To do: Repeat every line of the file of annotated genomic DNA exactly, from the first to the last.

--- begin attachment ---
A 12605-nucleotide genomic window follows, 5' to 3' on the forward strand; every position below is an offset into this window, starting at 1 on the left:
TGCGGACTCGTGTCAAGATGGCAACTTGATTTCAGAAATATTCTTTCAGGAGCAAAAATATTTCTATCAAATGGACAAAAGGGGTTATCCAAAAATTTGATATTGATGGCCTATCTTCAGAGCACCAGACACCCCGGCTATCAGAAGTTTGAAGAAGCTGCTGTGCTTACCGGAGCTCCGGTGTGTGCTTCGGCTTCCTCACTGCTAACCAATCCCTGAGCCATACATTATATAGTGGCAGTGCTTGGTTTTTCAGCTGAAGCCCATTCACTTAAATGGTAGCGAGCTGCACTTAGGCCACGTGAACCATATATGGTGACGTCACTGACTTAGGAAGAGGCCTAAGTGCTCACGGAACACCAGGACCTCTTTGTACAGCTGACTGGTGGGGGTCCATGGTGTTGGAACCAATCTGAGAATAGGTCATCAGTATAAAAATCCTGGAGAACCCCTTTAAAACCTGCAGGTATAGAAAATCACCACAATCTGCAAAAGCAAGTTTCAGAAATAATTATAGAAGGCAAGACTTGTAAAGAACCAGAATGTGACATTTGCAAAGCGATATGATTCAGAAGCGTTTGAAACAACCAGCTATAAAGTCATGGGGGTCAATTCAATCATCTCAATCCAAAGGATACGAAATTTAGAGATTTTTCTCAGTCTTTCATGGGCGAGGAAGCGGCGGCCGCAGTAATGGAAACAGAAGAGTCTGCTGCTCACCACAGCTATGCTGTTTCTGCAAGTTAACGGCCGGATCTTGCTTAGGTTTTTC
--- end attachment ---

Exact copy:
A 12605-nucleotide genomic window follows, 5' to 3' on the forward strand; every position below is an offset into this window, starting at 1 on the left:
TGCGGACTCGTGTCAAGATGGCAACTTGATTTCAGAAATATTCTTTCAGGAGCAAAAATATTTCTATCAAATGGACAAAAGGGGTTATCCAAAAATTTGATATTGATGGCCTATCTTCAGAGCACCAGACACCCCGGCTATCAGAAGTTTGAAGAAGCTGCTGTGCTTACCGGAGCTCCGGTGTGTGCTTCGGCTTCCTCACTGCTAACCAATCCCTGAGCCATACATTATATAGTGGCAGTGCTTGGTTTTTCAGCTGAAGCCCATTCACTTAAATGGTAGCGAGCTGCACTTAGGCCACGTGAACCATATATGGTGACGTCACTGACTTAGGAAGAGGCCTAAGTGCTCACGGAACACCAGGACCTCTTTGTACAGCTGACTGGTGGGGGTCCATGGTGTTGGAACCAATCTGAGAATAGGTCATCAGTATAAAAATCCTGGAGAACCCCTTTAAAACCTGCAGGTATAGAAAATCACCACAATCTGCAAAAGCAAGTTTCAGAAATAATTATAGAAGGCAAGACTTGTAAAGAACCAGAATGTGACATTTGCAAAGCGATATGATTCAGAAGCGTTTGAAACAACCAGCTATAAAGTCATGGGGGTCAATTCAATCATCTCAATCCAAAGGATACGAAATTTAGAGATTTTTCTCAGTCTTTCATGGGCGAGGAAGCGGCGGCCGCAGTAATGGAAACAGAAGAGTCTGCTGCTCACCACAGCTATGCTGTTTCTGCAAGTTAACGGCCGGATCTTGCTTAGGTTTTTC